Put something in the back of your toilet tank to displace some of the water. Be it a plastic bottle full of rocks or something else heavier than water, displacing even a half gallon of water for every flush will save a lot of water. And no, you won’t lose any flushing power. *But do be cautious of disturbing the flushing mechanism if you decide to use this technique. And please do some research before you do so*

 Turn off the faucet when you are brushing your teeth! This is a huge waste of water. Get some water on your toothbrush and turn the water off until you need to rinse. Could save a few gallons a day!

Take showers instead of baths. Filling up a bathtub takes a LOT of gallons of water. A quick 3-4 minute shower should be all you need.

In above said shower, make sure you have a low-flow shower head. Today’s shower heads use air to make it feel like a regular shower head, so you don’t lose much pressure at all.

Put some cisterns under your gutters. You can re-use rain water to water plants, clean the car, etc.

Fill up a water pitcher with water and put it in the fridge. Getting your cold drinking water from there saves you from letting the water run until it is nice and cold from the faucet, which can save a few gallons a month.

Please see our WATER CONSERVATION TIPS (PDF) file for file for further details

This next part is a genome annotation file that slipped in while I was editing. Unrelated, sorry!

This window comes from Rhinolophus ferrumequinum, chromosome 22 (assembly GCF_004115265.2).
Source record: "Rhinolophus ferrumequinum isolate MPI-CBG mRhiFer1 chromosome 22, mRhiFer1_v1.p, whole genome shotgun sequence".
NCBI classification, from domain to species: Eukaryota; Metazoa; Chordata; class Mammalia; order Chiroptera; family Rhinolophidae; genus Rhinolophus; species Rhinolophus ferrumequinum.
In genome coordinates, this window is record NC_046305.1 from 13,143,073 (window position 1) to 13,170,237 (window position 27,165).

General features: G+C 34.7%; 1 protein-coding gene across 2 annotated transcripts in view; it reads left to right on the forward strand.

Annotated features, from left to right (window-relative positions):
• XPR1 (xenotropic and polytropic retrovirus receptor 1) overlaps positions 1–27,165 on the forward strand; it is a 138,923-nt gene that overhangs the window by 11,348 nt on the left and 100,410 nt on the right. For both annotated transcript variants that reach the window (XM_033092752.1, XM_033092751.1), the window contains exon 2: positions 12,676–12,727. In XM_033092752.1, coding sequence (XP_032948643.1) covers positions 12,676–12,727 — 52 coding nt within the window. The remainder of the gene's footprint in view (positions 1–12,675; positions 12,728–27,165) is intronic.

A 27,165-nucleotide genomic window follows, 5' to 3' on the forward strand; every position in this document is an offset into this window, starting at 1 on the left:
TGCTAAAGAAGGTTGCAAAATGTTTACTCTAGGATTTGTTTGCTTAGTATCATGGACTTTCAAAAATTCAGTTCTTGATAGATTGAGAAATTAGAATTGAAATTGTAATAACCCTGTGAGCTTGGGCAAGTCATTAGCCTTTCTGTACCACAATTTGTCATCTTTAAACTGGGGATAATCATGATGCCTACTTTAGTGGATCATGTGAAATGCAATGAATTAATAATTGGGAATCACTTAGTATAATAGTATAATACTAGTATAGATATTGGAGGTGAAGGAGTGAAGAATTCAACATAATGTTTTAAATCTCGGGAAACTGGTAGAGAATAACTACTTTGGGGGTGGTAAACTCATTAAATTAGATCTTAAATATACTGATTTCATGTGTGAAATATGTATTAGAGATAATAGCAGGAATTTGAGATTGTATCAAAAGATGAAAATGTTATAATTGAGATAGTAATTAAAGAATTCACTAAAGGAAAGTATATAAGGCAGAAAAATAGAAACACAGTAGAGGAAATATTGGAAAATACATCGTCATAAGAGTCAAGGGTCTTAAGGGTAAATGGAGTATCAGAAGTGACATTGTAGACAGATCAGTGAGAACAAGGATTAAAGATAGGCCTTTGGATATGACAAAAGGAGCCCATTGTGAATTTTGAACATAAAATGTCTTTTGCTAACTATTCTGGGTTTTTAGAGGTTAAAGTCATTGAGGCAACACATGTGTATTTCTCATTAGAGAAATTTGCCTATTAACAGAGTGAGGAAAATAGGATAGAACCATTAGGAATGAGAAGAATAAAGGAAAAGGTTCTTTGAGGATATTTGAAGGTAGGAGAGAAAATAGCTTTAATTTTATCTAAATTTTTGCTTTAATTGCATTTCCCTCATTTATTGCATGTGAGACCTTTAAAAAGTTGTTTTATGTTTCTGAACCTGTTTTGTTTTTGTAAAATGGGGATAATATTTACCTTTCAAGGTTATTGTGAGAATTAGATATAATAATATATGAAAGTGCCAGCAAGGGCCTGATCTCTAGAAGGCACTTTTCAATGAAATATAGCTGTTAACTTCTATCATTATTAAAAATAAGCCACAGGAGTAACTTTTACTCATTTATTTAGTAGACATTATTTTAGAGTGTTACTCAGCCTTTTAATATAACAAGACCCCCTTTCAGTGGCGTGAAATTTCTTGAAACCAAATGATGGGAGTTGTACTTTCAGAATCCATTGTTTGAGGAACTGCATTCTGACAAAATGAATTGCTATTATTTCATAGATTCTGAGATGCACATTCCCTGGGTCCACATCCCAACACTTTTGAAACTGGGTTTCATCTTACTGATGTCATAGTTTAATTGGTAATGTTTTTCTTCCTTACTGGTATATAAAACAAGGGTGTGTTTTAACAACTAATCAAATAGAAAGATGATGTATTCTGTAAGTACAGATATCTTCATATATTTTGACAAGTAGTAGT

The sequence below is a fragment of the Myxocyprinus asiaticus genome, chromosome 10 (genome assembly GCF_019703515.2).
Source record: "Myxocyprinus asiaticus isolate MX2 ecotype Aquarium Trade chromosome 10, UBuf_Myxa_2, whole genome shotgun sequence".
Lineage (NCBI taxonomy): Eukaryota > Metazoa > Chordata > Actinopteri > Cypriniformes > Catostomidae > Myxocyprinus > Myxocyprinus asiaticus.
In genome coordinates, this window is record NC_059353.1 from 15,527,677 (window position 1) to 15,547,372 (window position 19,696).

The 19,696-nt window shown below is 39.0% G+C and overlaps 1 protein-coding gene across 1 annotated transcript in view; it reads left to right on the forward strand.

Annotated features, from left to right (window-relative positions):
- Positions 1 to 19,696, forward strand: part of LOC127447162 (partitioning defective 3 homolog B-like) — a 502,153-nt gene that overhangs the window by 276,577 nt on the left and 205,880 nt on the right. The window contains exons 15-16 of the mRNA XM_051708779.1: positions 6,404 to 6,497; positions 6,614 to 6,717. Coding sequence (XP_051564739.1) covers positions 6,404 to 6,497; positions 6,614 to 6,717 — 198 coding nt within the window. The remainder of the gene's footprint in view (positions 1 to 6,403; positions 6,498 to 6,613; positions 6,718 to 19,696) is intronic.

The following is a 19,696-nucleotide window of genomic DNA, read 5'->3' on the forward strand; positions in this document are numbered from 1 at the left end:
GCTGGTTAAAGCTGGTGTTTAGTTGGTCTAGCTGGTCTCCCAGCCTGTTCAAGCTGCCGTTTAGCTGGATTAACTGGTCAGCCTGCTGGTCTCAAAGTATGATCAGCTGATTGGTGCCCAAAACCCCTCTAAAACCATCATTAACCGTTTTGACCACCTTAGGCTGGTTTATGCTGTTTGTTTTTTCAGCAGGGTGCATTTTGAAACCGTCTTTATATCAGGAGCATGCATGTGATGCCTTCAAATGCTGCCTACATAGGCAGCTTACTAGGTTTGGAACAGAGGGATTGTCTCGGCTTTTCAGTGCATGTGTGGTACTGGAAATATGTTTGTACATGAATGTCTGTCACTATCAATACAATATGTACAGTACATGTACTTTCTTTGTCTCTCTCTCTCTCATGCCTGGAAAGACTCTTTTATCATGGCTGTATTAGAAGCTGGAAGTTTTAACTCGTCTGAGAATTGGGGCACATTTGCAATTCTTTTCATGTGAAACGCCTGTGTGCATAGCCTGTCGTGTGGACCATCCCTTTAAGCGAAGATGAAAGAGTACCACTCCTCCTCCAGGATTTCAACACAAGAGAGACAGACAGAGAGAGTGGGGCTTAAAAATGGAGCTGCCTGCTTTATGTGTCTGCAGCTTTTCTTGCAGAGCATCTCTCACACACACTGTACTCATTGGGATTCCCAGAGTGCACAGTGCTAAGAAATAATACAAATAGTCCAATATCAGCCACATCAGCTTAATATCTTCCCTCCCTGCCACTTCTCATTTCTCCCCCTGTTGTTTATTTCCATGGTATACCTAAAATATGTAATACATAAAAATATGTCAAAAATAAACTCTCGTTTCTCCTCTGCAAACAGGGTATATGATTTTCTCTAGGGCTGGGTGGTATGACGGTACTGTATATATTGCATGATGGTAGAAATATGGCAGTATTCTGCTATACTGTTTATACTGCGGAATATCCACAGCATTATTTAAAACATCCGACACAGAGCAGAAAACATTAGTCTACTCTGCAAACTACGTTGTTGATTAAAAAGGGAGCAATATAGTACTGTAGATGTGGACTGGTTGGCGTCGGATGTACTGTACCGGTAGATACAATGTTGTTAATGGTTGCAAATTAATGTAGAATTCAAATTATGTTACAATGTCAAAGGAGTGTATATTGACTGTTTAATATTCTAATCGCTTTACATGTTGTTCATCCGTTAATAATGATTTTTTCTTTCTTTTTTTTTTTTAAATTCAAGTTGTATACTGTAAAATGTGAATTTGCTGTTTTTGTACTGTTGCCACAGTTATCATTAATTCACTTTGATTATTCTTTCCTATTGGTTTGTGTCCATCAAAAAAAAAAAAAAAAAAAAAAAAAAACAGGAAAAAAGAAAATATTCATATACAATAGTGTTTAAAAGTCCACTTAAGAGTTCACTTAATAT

What are the Village's water rates?

You can see the current water rates by reviewing the most recently approved ordinance (PDF).

What are my monthly minimum charges?

The monthly minimum charges for a single family household include $10.00 for Debt Service Fee (monthly service charge) and $24.77 for Refuse (garbage) charges or $21.08/month for single family Senior. Additional charges are based on water consumption. Charges based on 1,000 gallons of usage are as follows: Water ($10.00) and Sewer ($8.49). Water and Sewer charges increase as consumption increases. This means that each additional 1,000 gallon will cost an additional $18.49. And $22.00 for use above 10,000 gallons – Water ($12.00) and Sewer ($10.00). Average consumption for one person living in US based on the USDA (United States Department of Agriculture) determination is anywhere from 2,000 to 3,000 gallons. 

***The above excludes multi-unit, unincorporated, industrial or commercial, as well as water, sewer or rubbish only accounts.***

Why does the Village raise the water rates?

The Village needs to raise water rates periodically to account for regular increases in costs. The Village gets all of our water from the City of Chicago. The Village regrets that rate increases are necessary but failing to increase our rates would force the Village to cut services. It is important to remember that no taxes are used to operate the water system; all water fund revenue is derived from user charges.

What should I do if there is a water main break?

The Department of Public Works is available to repair water main breaks 24 hours a day, seven days a week. If you know of a possible water main break during business hours, please contact the Public Works Department at 630-350-3435 (8:00 am - 3:30 pm) or the Village Hall at 630-766-8200 (8:00 am - 5:00 pm M,W,F or 8:00 am - 7:00 pm Tuesday or 9:00 am - 12:00 pm Saturday) . After business hours, call the non-emergency number for the Police Department at 630-350-3455.

How do I know when it’s safe to drink my water after a main break?

The Department of Public Works posts fliers in cases of boil orders and once the order is lifted. If you did not receive a notice, please call the Department of Public Works between the hours of 7:00 AM to 3:30 PM at 630-350-3435 to check if the boil order is still in effect.